The product has been added to your basket

Teen-header-imageTeen-header-imageTeen-header-image

Please note that some of the prices in our May/June issue may have now changed. Check your basket for the most up-to-date prices and availability on Boots.com

TLC for teens

Spots, mood swings, body issues… mum Josie Golden guides us through the hormonal storm of parenting a teenager

I

know a lot of parents think their teenagers are moody and impenetrable – and, OK, they can be. But I love that my three once-helpless youngsters have grown into fabulous people, despite the hormonal ups and downs. I don’t miss the days of puréeing vegetables, nappy explosions or whispering to the pharmacist ‘Help, my child’s got worms…!’. But teenagers are a complex species, and they’re dealing with countless new experiences, including sweaty armpits, breaking voices, raging hormones and the dreaded acne – and all this can result in behaviour that will push parents to the limit.

‘If I want to slam my bedroom door, I will!’

Show me a teenager free from mood swings and I’ll show you a Kardashian who doesn’t take selfies. But keeping your cool amidst the slammed doors and sulky silences requires extreme willpower.

 

‘The onset of adolescence means a rise in the production of sex hormones – testosterone and oestrogen – and fluctuations in the feel-good hormones serotonin and dopamine,’ says Janey Downshire, counsellor and co-author of Teenagers Translated*. ‘The brain undergoes a massive overhaul, and mood, focus, energy and behaviour are all affected. Your teen is en route to becoming a sexually active adult with an innate need to pull away from you,’ she explains.

Take ‘time out’ from any heated conversation with a promise to finish it later, when you’re both calmer

So that’s the chemistry, but what about the fallout? ‘Try not to drop into the “confrontation trap”,’ says Janey. And don’t resort to a teen strop yourself – I’d always respond to the insults my daughter Daisy, now 17, threw at me. Bad move. ‘Instead, take “time out” from any heated conversation with a promise to finish it later, when you’re both calmer. If your child is emotionally darting around, any tension will only serve to raise their anxiety levels,’ Janey continues.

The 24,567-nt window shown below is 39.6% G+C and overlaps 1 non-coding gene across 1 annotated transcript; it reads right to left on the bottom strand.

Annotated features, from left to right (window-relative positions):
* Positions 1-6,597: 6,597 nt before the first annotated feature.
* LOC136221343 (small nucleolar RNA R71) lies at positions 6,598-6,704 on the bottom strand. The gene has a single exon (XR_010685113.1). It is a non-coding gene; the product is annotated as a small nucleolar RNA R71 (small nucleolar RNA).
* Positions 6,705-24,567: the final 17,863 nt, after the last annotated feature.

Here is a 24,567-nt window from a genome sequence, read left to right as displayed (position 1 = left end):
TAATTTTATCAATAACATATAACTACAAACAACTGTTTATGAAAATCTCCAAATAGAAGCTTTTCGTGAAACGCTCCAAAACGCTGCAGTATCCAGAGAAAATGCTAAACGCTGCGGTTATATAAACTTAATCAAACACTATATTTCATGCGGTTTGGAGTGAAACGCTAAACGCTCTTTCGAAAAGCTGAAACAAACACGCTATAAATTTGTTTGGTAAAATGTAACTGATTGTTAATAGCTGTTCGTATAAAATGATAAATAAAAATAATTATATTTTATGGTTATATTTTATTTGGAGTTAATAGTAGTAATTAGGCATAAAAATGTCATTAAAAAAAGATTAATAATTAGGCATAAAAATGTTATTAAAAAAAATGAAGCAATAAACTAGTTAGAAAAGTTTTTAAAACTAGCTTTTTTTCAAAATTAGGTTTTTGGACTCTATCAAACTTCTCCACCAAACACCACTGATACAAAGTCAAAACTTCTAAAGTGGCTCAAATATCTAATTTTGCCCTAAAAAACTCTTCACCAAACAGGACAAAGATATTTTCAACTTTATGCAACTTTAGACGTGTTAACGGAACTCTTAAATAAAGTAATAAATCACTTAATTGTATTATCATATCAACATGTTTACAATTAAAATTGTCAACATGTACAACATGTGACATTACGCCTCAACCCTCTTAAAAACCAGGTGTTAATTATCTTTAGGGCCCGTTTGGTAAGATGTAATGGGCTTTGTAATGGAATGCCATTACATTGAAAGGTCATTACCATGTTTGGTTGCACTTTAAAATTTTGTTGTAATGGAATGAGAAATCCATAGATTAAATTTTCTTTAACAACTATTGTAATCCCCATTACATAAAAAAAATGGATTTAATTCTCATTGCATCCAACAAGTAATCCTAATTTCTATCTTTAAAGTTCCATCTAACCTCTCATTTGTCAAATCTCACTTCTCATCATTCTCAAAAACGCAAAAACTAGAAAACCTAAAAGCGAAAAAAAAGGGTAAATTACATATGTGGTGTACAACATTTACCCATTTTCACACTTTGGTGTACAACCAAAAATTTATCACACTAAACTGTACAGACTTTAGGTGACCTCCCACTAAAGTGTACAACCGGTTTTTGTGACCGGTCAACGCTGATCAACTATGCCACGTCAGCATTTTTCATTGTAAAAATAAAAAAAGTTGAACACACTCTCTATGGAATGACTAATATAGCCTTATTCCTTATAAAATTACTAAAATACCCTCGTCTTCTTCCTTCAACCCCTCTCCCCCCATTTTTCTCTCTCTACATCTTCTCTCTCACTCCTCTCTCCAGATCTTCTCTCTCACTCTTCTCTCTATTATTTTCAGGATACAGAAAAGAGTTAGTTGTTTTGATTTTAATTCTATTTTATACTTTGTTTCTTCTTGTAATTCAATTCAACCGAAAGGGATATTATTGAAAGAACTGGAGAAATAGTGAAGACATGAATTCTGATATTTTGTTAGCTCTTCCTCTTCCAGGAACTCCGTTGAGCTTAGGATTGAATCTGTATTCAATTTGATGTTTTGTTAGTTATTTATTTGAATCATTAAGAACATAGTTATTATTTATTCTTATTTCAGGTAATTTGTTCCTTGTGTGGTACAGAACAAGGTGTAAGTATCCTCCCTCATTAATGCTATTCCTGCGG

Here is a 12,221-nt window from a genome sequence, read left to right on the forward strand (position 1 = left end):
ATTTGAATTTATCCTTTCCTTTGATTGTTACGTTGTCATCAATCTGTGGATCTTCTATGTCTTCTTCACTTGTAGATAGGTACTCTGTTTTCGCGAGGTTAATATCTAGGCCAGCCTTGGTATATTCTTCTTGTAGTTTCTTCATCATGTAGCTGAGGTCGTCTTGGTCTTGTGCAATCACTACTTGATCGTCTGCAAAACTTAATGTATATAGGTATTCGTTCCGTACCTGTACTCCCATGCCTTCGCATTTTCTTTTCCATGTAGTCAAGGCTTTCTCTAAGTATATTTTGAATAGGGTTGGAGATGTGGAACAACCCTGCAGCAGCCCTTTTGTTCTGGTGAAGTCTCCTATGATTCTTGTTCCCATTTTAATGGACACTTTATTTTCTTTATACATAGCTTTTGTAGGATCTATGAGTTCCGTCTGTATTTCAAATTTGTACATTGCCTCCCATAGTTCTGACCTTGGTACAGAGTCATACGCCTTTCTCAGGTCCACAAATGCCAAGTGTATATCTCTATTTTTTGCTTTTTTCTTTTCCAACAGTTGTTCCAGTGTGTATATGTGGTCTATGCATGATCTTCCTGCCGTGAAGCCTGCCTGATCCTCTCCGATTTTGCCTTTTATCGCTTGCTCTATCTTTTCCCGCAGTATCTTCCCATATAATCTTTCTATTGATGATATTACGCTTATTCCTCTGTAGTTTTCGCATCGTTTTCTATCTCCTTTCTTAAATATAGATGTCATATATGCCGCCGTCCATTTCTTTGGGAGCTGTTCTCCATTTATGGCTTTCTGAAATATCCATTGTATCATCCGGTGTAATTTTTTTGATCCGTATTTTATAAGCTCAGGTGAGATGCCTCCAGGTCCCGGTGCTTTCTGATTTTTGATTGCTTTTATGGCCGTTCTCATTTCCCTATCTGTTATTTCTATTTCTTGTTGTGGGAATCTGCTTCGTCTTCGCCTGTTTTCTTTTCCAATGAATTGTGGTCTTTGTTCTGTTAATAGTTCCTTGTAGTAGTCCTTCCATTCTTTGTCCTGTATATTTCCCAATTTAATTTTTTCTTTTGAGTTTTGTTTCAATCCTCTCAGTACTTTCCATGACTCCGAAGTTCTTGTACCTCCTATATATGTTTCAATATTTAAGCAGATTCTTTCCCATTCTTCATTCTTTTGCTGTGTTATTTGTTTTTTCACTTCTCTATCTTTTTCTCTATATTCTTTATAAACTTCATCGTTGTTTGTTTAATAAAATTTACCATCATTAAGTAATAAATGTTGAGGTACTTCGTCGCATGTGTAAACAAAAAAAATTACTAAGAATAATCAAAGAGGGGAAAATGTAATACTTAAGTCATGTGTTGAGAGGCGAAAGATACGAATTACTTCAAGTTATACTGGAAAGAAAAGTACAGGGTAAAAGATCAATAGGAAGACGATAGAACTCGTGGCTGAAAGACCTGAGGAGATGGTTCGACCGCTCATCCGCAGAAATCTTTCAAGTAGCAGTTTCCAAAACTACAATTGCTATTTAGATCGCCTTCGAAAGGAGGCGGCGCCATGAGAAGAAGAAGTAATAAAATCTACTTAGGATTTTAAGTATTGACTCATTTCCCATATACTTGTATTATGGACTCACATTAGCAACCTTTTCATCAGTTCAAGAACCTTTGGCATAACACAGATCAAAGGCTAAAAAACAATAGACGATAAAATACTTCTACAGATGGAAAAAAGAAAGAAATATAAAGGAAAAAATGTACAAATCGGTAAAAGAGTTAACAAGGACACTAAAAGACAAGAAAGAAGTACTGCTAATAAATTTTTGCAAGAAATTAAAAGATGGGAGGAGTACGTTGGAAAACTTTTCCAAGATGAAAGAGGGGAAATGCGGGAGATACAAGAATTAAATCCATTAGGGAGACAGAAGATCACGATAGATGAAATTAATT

She also urges parents to be available for casual conversations (easier said than done when they rarely leave their bedroom!). My sister Michele recently found a way when she started driving her teenage son Tom to football training every Thursday. ‘It’s amazing how much you talk when there’s no escape route!’ she says.

 

Janey also suggests finding a day each week when you all sit down as a family to eat. Keep conversation light and deal with any tense moments in a low-key way. For instance, ‘I understand that must be frustrating for you, but this is why we feel this way…’ is a much better approach to any differences of opinion than to preach: ‘In my day we used to…’. Sometimes, you may even have a good old chat. A lovely meal with my three – Daisy, Ben, 19, and Cecilia, 13 – is a great reminder that we do still all get on and love each other, despite the challenges!

‘Help, my body’s been taken over by an alien!’

It’s not just teenagers’ minds that seem to change overnight – it’s also their bodies. And this can lead to extreme self-consciousness. I remember puffing up the stairs with a pile of washing and, as I got to Daisy’s bedroom, she shrieked: ‘Don’t come in, I’m naked!’. (This the same girl who, not that long before, would think it hilarious to dash, nude, along the landing to the bathroom yelling, ‘Streaker!’)